I was told he was in the laboratory, and being on easy terms in the house I went up to him. The laboratory, however, was empty. I stared for a minute at the Time Machine and put out my hand and touched a lever. At that the squat, substantial-looking mass swayed like a bough shaken by the wind. Its instability startled me extremely, and I had a queer reminiscence of childish days when I used to be forbidden to meddle. I came back through the corridor. The Time Traveler met me in the smoking room. He was coming from the house. He had a small camera under one arm and a knapsack under the other. He laughed when he saw me and gave me an elbow to shake.

"I'm frightfully busy," he said; "with that thing in there."

"But is it not some hoax?" said I. "Do you really travel through Time?"

"Really and truly I do." And he looked frankly into my eyes.

He hesitated. His eye wandered round the room. "I only want half an hour," he said. "I know why you came, and it's awfully good of you. There's some magazines here. If you'll stop to lunch I'll prove this time traveling to you up to the hilt. Specimens and all. If you'll forgive my leaving you now?"

I consented, hardly comprehending then the full import of his words, and he nodded and went on down the corridor, I heard the door of the laboratory slam, seated myself in a chair, and took up the New Review. What was he going to do before lunch time? Then suddenly I was reminded by an advertisement that I had promised to meet Richardson the publisher at two. I looked at my watch, and saw I could barely save that engagement. I got up and went down the passage to tell the Time Traveler.

As I took hold of the handle of the door I heard an exclamation oddly truncated at the end, and a click and a thud. A gust of air whirled round me as I opened the door, and from within came the sound of broken glass falling on the floor. The Time Traveler was not there. I seemed to see a ghostly indistinct figure sitting in a whirling mass of black and brass for a moment, a figure so transparent that the bench behind with its sheets of drawings was absolutely distinct; but this phantasm I immediately perceived was illusory. The Time Machine had gone. Save for a subsiding stir of dust the central space of the laboratory was empty. A pane of the skylight had apparently just been blown in.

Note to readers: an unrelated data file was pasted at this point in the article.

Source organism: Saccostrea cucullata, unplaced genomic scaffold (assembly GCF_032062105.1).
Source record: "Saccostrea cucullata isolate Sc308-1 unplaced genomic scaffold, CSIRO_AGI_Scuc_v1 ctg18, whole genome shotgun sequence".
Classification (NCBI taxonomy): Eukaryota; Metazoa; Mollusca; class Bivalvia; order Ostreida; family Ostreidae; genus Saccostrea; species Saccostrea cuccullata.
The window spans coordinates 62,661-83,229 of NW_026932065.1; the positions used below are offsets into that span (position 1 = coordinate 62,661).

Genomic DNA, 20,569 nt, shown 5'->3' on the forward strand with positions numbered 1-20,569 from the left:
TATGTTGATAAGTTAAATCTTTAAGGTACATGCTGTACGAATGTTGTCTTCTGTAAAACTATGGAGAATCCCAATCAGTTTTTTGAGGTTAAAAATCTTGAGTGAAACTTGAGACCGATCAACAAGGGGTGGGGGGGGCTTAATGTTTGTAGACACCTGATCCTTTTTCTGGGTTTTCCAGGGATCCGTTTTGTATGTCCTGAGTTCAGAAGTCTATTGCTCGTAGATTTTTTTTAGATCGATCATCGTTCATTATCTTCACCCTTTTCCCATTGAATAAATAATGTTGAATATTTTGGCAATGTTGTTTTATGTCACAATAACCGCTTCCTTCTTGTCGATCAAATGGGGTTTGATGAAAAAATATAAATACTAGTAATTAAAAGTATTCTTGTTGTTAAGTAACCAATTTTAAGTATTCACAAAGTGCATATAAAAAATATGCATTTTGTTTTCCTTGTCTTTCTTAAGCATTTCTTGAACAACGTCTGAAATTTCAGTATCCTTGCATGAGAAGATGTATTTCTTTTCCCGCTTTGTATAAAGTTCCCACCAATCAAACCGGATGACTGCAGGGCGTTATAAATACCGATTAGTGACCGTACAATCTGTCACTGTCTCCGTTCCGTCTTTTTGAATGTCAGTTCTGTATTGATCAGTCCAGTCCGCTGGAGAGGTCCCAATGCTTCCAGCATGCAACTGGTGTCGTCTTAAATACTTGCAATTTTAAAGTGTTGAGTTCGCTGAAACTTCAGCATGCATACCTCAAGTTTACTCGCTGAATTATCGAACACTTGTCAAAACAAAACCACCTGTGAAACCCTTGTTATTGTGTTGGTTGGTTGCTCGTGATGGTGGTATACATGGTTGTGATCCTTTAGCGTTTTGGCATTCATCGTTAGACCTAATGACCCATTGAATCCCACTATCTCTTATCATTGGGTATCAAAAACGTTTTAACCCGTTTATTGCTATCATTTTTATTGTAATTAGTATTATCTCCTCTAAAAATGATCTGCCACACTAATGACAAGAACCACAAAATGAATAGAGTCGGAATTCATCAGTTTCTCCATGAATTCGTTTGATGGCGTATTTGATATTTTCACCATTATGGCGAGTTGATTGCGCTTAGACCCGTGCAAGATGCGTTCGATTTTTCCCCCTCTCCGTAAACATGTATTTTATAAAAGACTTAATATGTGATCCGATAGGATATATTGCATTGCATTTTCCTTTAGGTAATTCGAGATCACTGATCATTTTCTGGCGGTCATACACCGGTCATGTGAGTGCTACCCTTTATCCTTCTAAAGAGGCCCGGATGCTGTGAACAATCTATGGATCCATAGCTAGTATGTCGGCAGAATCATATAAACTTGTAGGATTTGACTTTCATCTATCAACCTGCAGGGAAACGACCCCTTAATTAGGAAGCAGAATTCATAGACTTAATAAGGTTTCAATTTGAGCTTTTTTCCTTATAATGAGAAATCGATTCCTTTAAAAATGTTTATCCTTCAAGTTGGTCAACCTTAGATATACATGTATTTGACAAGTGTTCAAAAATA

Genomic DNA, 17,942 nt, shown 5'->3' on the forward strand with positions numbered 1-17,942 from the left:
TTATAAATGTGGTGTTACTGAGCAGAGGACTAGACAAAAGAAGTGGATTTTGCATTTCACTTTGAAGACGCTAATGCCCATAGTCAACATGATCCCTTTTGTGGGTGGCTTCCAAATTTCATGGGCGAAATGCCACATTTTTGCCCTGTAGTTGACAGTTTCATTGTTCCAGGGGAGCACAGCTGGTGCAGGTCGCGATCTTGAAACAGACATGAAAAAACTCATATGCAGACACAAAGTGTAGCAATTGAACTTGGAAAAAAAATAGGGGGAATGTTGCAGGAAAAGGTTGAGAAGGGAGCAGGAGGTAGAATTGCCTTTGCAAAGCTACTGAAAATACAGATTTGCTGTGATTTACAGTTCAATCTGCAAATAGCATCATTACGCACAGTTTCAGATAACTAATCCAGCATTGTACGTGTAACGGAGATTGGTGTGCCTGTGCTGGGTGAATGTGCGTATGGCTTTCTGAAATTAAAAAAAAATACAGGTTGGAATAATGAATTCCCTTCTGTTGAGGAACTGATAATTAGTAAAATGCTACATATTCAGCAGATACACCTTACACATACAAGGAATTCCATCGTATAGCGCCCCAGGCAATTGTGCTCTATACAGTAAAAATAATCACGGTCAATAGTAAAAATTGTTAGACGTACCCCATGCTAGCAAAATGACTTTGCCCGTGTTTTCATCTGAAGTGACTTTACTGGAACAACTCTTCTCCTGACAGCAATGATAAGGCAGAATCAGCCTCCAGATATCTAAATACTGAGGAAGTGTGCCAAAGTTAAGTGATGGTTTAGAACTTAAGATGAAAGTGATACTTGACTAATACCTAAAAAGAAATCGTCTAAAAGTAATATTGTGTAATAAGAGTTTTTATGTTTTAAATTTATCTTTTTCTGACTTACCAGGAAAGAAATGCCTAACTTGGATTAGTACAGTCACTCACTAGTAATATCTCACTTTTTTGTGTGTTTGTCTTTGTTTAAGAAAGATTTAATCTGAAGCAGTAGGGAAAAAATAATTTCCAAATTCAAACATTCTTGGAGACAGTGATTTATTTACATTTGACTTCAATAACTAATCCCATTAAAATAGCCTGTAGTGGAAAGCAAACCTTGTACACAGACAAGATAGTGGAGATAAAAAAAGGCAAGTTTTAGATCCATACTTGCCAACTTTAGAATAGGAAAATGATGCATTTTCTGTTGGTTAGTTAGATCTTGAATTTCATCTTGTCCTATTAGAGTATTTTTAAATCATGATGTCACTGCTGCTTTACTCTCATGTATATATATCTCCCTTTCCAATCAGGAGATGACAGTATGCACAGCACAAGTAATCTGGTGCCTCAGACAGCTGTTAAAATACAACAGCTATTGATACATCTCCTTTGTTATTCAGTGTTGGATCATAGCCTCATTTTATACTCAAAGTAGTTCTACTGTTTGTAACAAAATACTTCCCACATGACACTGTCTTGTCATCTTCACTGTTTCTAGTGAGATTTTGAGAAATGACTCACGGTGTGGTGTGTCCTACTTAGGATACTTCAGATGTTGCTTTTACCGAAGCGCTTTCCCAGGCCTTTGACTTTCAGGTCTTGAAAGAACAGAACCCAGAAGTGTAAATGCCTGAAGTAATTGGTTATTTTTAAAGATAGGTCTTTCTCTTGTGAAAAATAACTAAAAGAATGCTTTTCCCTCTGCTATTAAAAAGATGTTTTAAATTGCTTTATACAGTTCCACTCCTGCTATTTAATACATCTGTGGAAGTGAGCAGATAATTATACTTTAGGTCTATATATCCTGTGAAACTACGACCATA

I felt an unreasonable amazement. I knew that something strange had happened, and for a moment could not distinguish what the strange thing might be. As I stood staring, the door into the garden opened, and the man-servant appeared.

We looked at each other. Then ideas began to come.

"Has Mr. —— gone out that way?" said I.

"No, sir. No one has come out this way. I was expecting to find him here."

At that I understood. At the risk of disappointing Richardson I remained waiting for the Time Traveler, waiting for the second, perhaps still stranger, story, and the specimens and photographs he would bring with him.

But I am beginning to fear now that I must wait a lifetime for that. The Time Traveler vanished three years ago. Up to the present he has not returned, and when he does return he will find his home in the hands of strangers and his little gathering of auditors broken up forever. Filby has exchanged poetry for playwriting, and is a rich man—as literary men go—and extremely unpopular. The Medical Man is dead, the Journalist is in India, and the Psychologist has succumbed to paralysis. Some of the other men I used to meet there have dropped as completely out of existence as if they, too, had traveled off upon some similar anachronisms. And so, ending in a kind of dead wall, the story of the Time Machine must remain for the present at least.





THE END.